Monthly Archives: March 2012

A Thousand Years

i have sat and begun a draft of this update now more times than i can count. i have given it up to give it a day and come back at it fresh, only to find myself and it as old and lifeless and as stagnant as ever. there is a sort of numbing hum about it all right now – life, faith, art, my medical status, preparations for the transplant – a perpetual standstill. as soon as i think we are getting somewhere, there is another pause, a hitch, a sapping of inertia, and i stare at the screen and think, well, what do i say now?

 

so, first, my apologies for not being as active in transmitting our news and musings as of late. my few facebook and twitter posts over the past few weeks have let me believe (wrongly) that i’ve adequately conveyed all there is to convey, even though i know there are many of you who read this now who have no access to those.

 

we’ve fixed that to a certain extent, adding a twitter feed to the sidebar of my broken body blog, where brief moment-by-moment updates can be posted between my lengthier blog posts.

 

we may be starting a caring bridge page as well, one that both jen and i will contribute to. it’ll be more her ship than mine, a place where she can do her word-work with the hard times ahead, as well as share requests for prayer or practical help in the moment, and, assuming there’ll be stretches of time where i’m unable (or unmoved) to post much of my condition, she’ll be able to keep you all in the know nonetheless.

 

in the meantime, an update, and some thoughts:

 

it has been more than four months since my diagnosis. we are still waiting to begin the transplant. we’ve checked off all the prerequisites for my 4 to 8 week stay at the U of M.

 

since early february we have anticipated that admission several times over, only to be surprised by one delay after another. in recent weeks, it’s been because of a cold, and now an acute sinus infection, stubbornly persisting despite antibiotics and the mighty pot of neti.

 

wiping out my immune system will have to wait until i’m as well as i can be. a mild cold can become pneumonia once the walls are down. what’s a bit frustrating is i was as well as i could be up until it was time to go. four months of top-notch health, and then the week of my workup, i was hit with a nasty cold.

 

my doctors were eager to begin. so were we, i guess. i have consented to take part in a “first in human” study in which one of my matched cord blood units (we’ve learned there will be two, from different donors) will be infused with a compound to prep those stem cells for a quick engraftment.

 

cord blood stem cells, while abundant and very adaptive, are not the quickest at doing what they need to do. much like getting a room full of preschoolers to do one thing well together, the additive is an extra year of preschool prepping them to do just that. the intended result is one less week with no immune system; one less week of potential infections; one less week in isolation at the U.

 

in any case, i’m at a research institution where they’re ready to get the show on the road. but not for fear that my MDS will morph into leukemia; they say my disease is in a better place now than it was four months ago. my counts have normalized across the board, but that chromosome is still in the wrong.

 

so, while we’ve been expecting this thing to ratchet up several times over since the new year, my actual admission date has been scheduled and rescheduled for march 12, march 14, march 19, and now for april 2, and this is IF my sinuses clear by monday.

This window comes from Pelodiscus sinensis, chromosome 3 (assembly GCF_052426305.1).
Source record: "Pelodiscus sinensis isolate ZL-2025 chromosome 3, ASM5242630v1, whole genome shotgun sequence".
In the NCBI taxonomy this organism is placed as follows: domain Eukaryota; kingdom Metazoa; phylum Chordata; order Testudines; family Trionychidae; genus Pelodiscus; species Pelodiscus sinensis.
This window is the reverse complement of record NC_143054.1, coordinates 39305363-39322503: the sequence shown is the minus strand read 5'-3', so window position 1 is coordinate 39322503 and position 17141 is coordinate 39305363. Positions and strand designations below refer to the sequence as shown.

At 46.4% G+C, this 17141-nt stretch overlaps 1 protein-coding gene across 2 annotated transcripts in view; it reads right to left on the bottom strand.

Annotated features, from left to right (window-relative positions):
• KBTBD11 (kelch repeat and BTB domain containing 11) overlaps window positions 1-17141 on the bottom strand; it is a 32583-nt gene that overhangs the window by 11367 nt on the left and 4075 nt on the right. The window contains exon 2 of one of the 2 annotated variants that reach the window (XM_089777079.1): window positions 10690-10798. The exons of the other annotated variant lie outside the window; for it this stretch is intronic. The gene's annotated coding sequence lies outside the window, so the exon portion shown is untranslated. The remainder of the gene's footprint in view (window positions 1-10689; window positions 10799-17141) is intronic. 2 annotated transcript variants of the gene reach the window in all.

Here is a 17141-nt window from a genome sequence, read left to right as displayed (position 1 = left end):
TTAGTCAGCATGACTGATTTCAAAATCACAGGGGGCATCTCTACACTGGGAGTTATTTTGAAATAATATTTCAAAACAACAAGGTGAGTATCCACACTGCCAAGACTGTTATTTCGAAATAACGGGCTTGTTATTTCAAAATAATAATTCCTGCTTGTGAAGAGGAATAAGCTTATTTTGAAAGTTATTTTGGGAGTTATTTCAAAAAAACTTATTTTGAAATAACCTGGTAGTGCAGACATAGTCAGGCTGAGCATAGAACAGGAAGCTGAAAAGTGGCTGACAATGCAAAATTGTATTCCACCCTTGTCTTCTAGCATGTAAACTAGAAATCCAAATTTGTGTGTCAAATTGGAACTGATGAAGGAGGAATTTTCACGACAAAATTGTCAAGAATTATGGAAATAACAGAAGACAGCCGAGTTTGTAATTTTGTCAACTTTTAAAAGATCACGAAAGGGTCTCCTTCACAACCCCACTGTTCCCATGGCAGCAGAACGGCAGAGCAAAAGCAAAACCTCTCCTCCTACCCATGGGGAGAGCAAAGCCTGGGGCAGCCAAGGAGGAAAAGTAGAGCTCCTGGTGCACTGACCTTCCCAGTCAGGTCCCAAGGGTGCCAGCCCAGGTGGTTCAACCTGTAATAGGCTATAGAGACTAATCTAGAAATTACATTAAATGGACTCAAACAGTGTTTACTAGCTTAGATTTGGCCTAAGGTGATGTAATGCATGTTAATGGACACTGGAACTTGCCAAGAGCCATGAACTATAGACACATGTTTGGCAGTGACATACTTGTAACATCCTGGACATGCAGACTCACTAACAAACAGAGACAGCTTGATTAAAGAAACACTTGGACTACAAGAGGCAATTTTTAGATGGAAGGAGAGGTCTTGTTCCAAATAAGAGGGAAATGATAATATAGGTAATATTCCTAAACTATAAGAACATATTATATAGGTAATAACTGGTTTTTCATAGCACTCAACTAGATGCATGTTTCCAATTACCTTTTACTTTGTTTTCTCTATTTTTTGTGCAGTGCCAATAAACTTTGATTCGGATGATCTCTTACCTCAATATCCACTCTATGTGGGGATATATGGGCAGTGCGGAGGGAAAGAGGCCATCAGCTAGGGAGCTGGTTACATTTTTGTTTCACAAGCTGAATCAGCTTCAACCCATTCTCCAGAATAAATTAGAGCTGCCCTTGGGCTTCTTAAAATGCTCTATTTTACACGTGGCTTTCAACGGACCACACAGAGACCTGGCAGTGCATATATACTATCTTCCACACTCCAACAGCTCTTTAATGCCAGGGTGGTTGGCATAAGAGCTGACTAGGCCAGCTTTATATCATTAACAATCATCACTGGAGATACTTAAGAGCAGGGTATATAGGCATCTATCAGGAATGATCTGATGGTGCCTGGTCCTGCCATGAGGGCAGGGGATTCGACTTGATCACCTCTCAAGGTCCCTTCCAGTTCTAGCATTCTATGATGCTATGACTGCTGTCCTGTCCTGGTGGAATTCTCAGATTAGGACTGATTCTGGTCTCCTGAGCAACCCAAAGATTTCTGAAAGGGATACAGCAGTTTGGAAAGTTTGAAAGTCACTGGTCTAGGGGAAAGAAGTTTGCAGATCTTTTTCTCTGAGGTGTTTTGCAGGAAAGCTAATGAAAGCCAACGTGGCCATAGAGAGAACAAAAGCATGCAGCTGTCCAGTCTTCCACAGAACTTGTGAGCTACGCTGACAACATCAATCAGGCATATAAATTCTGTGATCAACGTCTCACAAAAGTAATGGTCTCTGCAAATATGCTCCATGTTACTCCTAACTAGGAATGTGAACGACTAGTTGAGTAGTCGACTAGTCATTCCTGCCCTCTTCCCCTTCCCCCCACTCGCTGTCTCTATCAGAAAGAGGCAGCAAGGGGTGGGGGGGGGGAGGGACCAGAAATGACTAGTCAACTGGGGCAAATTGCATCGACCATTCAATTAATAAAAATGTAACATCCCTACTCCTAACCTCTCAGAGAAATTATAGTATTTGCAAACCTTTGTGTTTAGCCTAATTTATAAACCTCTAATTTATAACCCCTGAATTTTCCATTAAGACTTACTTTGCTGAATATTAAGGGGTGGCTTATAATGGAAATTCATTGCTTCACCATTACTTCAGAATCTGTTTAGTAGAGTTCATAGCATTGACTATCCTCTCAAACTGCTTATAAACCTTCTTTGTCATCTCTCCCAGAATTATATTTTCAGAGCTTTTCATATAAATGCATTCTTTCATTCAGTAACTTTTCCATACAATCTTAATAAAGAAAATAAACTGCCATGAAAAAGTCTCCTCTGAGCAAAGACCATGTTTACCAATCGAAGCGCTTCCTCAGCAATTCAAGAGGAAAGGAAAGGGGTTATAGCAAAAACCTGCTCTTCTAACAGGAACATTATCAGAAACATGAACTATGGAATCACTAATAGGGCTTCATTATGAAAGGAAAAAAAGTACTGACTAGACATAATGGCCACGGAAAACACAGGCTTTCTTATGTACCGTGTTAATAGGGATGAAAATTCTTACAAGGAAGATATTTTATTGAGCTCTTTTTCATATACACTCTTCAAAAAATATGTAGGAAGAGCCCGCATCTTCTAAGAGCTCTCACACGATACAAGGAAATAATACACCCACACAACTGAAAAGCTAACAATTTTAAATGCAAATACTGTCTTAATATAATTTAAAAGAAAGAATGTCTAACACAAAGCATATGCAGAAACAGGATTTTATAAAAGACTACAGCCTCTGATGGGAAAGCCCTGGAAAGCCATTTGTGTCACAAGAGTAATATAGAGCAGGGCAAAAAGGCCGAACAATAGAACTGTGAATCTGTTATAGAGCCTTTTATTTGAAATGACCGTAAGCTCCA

so, more time.

 

strange time.

 

twlight time; no longer day, not quite night.

 

some thoughts about time and timing:

 

when i was diagnosed last october, i was six months from the fifth anniversary of completing treatment for lymphoblastic lymphoma. at year five i’d have been pronounced a total cure.

 

it took that long for us to get our life back. my body was slow to heal from the blow of those two years – not that i got my old body back; that body’s gone – the body i came out with was broken in many ways, my current disease among them.

 

and in so many ways we were left with our heads spinning; disoriented; unsure how we’d do life in the new normal. our roles had changed when i got sick. they changed once again as i healed.

 

we had at last found our footing, we think; a clear vision of what life could be for us. there was help, a horizon, and a destination on the map.

 

my body was more or less strong enough to do some of those things i did before; i began doing concerts again; i had figured out how to do what i used to do with a mind slowed by medications treating pain a two-year treatment had left in its wake; pain that changed how much i could manage, how much i could do.

 

but we had figured things out, more or less, and life was working again.

 

beneath all of this was a shaken faith (read: strengthened) that had been restored. we weren’t as dumbstruck before God anymore; conversation was current and consistent; prayer was hopeful, expectant, and grateful; we had a faith made stronger by suffering; we’d come out of the furnace having met one “like the son of God.”

 

then, like a bolt out of the blue, i was hospitalized, jen’s dad died, and we were told the treatment that saved my life was threatening to take it on its own terms.

 

the timing of the lord is perfect.

 

they wished to transplant immediately. we asked for more time.

 

four months later, after preparations of all kinds, we are now about as ready as we can be, and find ourselves a bit fidgety as we have been told to wait some more.

 

we’ve prepared our hearts for the final descent several times over now, only to be told, for one reason or another, as many times as we’ve prepared: not yet.